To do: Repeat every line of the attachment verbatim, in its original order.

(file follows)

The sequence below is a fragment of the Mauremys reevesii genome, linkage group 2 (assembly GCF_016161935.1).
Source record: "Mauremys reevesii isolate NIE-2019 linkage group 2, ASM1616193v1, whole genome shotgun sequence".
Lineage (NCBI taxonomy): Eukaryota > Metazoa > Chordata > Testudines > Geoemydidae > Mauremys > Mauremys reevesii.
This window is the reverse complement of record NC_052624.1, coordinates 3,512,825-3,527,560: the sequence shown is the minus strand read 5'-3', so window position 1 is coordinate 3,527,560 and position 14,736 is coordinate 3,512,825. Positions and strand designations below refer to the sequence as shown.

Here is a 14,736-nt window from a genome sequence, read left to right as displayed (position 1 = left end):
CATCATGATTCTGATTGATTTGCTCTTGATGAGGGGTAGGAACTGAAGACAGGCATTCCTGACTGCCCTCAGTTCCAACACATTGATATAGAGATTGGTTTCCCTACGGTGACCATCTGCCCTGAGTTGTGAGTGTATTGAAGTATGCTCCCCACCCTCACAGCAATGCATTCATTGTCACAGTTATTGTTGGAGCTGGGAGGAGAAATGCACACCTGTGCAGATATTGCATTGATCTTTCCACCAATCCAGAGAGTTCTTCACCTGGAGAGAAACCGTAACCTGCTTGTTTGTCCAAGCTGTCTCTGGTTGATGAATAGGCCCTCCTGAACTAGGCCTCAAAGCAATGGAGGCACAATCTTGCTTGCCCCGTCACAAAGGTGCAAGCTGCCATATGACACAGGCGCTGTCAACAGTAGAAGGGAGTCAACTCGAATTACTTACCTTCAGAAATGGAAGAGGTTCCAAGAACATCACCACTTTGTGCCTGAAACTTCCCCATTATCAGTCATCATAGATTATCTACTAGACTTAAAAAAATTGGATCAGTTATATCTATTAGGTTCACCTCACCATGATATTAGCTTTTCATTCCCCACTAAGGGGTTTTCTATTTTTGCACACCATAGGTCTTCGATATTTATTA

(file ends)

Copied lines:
The sequence below is a fragment of the Mauremys reevesii genome, linkage group 2 (assembly GCF_016161935.1).
Source record: "Mauremys reevesii isolate NIE-2019 linkage group 2, ASM1616193v1, whole genome shotgun sequence".
Lineage (NCBI taxonomy): Eukaryota > Metazoa > Chordata > Testudines > Geoemydidae > Mauremys > Mauremys reevesii.
This window is the reverse complement of record NC_052624.1, coordinates 3,512,825-3,527,560: the sequence shown is the minus strand read 5'-3', so window position 1 is coordinate 3,527,560 and position 14,736 is coordinate 3,512,825. Positions and strand designations below refer to the sequence as shown.

Here is a 14,736-nt window from a genome sequence, read left to right as displayed (position 1 = left end):
CATCATGATTCTGATTGATTTGCTCTTGATGAGGGGTAGGAACTGAAGACAGGCATTCCTGACTGCCCTCAGTTCCAACACATTGATATAGAGATTGGTTTCCCTACGGTGACCATCTGCCCTGAGTTGTGAGTGTATTGAAGTATGCTCCCCACCCTCACAGCAATGCATTCATTGTCACAGTTATTGTTGGAGCTGGGAGGAGAAATGCACACCTGTGCAGATATTGCATTGATCTTTCCACCAATCCAGAGAGTTCTTCACCTGGAGAGAAACCGTAACCTGCTTGTTTGTCCAAGCTGTCTCTGGTTGATGAATAGGCCCTCCTGAACTAGGCCTCAAAGCAATGGAGGCACAATCTTGCTTGCCCCGTCACAAAGGTGCAAGCTGCCATATGACACAGGCGCTGTCAACAGTAGAAGGGAGTCAACTCGAATTACTTACCTTCAGAAATGGAAGAGGTTCCAAGAACATCACCACTTTGTGCCTGAAACTTCCCCATTATCAGTCATCATAGATTATCTACTAGACTTAAAAAAATTGGATCAGTTATATCTATTAGGTTCACCTCACCATGATATTAGCTTTTCATTCCCCACTAAGGGGTTTTCTATTTTTGCACACCATAGGTCTTCGATATTTATTA